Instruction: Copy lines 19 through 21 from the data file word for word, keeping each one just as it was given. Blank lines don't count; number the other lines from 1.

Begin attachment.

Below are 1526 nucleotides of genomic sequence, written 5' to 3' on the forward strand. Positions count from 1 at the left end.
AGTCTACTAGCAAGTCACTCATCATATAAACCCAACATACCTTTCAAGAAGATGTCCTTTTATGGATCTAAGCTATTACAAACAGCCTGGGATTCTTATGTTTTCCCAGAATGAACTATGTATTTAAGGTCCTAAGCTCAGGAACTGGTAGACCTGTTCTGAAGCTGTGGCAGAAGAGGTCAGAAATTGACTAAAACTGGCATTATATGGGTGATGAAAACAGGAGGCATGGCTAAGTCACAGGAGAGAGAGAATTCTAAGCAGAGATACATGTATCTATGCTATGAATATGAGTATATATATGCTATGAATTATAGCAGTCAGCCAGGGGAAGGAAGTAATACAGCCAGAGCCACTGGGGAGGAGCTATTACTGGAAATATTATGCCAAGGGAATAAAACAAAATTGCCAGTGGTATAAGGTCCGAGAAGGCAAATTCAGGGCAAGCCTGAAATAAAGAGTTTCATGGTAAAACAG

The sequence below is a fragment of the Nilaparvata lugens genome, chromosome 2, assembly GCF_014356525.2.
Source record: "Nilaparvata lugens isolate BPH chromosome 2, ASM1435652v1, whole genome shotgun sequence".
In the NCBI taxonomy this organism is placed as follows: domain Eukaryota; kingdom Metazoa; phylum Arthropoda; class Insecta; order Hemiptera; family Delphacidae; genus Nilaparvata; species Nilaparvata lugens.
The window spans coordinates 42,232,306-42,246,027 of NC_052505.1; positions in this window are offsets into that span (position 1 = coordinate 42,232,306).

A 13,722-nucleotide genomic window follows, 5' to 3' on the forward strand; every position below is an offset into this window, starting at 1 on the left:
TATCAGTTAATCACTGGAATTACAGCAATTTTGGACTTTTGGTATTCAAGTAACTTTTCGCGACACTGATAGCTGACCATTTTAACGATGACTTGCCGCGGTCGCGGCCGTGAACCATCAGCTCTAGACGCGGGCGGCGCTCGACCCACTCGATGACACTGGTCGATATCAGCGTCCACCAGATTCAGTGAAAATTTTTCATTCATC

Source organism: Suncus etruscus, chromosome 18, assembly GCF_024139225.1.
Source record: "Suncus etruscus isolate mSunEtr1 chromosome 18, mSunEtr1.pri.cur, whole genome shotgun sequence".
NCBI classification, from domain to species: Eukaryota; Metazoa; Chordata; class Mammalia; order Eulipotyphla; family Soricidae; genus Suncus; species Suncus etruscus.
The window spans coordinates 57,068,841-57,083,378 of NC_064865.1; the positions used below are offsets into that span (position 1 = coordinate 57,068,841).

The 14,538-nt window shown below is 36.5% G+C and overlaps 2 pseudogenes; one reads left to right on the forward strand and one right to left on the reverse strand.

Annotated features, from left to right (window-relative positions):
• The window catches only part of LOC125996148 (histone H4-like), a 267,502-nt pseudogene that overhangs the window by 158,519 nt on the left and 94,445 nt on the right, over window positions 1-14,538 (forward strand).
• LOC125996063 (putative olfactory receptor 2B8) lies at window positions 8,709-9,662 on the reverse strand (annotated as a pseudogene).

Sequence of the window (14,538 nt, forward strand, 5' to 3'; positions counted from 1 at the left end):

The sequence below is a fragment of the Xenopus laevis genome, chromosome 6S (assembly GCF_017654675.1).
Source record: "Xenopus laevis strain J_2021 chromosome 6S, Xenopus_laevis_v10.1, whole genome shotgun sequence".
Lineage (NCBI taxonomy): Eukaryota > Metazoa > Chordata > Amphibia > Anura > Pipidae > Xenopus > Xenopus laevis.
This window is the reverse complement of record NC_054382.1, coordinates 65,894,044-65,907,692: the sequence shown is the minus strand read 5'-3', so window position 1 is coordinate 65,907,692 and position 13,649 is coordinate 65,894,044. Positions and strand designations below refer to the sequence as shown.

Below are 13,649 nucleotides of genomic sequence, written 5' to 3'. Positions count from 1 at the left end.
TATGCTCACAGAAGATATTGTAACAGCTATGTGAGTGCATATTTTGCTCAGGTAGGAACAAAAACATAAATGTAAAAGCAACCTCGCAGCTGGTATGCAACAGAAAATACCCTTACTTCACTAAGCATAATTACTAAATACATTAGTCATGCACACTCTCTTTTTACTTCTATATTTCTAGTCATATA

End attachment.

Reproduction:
Source record: "Xenopus laevis strain J_2021 chromosome 6S, Xenopus_laevis_v10.1, whole genome shotgun sequence".
Lineage (NCBI taxonomy): Eukaryota > Metazoa > Chordata > Amphibia > Anura > Pipidae > Xenopus > Xenopus laevis.
This window is the reverse complement of record NC_054382.1, coordinates 65,894,044-65,907,692: the sequence shown is the minus strand read 5'-3', so window position 1 is coordinate 65,907,692 and position 13,649 is coordinate 65,894,044. Positions and strand designations below refer to the sequence as shown.